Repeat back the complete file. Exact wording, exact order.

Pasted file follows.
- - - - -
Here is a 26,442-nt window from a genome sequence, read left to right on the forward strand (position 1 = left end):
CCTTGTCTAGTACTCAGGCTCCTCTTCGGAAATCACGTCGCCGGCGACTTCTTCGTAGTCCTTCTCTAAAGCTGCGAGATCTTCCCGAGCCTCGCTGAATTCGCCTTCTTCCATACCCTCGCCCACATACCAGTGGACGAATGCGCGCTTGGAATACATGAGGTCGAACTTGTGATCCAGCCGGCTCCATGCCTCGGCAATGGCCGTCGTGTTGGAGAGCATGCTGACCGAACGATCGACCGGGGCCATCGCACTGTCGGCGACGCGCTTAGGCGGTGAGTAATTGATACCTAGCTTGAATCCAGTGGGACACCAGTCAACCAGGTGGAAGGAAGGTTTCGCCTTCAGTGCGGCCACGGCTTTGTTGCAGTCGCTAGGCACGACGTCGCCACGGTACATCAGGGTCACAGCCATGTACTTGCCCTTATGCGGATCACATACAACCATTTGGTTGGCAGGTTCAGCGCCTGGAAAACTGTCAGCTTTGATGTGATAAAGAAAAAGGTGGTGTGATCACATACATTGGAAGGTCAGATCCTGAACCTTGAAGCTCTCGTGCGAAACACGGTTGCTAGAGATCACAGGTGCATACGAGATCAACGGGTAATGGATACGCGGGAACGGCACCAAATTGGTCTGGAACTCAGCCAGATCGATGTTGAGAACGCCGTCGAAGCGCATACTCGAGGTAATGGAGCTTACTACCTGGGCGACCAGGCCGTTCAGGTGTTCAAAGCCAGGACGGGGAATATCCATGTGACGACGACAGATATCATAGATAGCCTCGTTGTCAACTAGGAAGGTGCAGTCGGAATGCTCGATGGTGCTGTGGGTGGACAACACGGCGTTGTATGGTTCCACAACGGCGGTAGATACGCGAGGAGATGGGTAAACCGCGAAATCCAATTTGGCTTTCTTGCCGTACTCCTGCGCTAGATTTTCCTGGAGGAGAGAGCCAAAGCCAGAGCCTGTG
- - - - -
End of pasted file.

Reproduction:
Here is a 26,442-nt window from a genome sequence, read left to right on the forward strand (position 1 = left end):
CCTTGTCTAGTACTCAGGCTCCTCTTCGGAAATCACGTCGCCGGCGACTTCTTCGTAGTCCTTCTCTAAAGCTGCGAGATCTTCCCGAGCCTCGCTGAATTCGCCTTCTTCCATACCCTCGCCCACATACCAGTGGACGAATGCGCGCTTGGAATACATGAGGTCGAACTTGTGATCCAGCCGGCTCCATGCCTCGGCAATGGCCGTCGTGTTGGAGAGCATGCTGACCGAACGATCGACCGGGGCCATCGCACTGTCGGCGACGCGCTTAGGCGGTGAGTAATTGATACCTAGCTTGAATCCAGTGGGACACCAGTCAACCAGGTGGAAGGAAGGTTTCGCCTTCAGTGCGGCCACGGCTTTGTTGCAGTCGCTAGGCACGACGTCGCCACGGTACATCAGGGTCACAGCCATGTACTTGCCCTTATGCGGATCACATACAACCATTTGGTTGGCAGGTTCAGCGCCTGGAAAACTGTCAGCTTTGATGTGATAAAGAAAAAGGTGGTGTGATCACATACATTGGAAGGTCAGATCCTGAACCTTGAAGCTCTCGTGCGAAACACGGTTGCTAGAGATCACAGGTGCATACGAGATCAACGGGTAATGGATACGCGGGAACGGCACCAAATTGGTCTGGAACTCAGCCAGATCGATGTTGAGAACGCCGTCGAAGCGCATACTCGAGGTAATGGAGCTTACTACCTGGGCGACCAGGCCGTTCAGGTGTTCAAAGCCAGGACGGGGAATATCCATGTGACGACGACAGATATCATAGATAGCCTCGTTGTCAACTAGGAAGGTGCAGTCGGAATGCTCGATGGTGCTGTGGGTGGACAACACGGCGTTGTATGGTTCCACAACGGCGGTAGATACGCGAGGAGATGGGTAAACCGCGAAATCCAATTTGGCTTTCTTGCCGTACTCCTGCGCTAGATTTTCCTGGAGGAGAGAGCCAAAGCCAGAGCCTGTG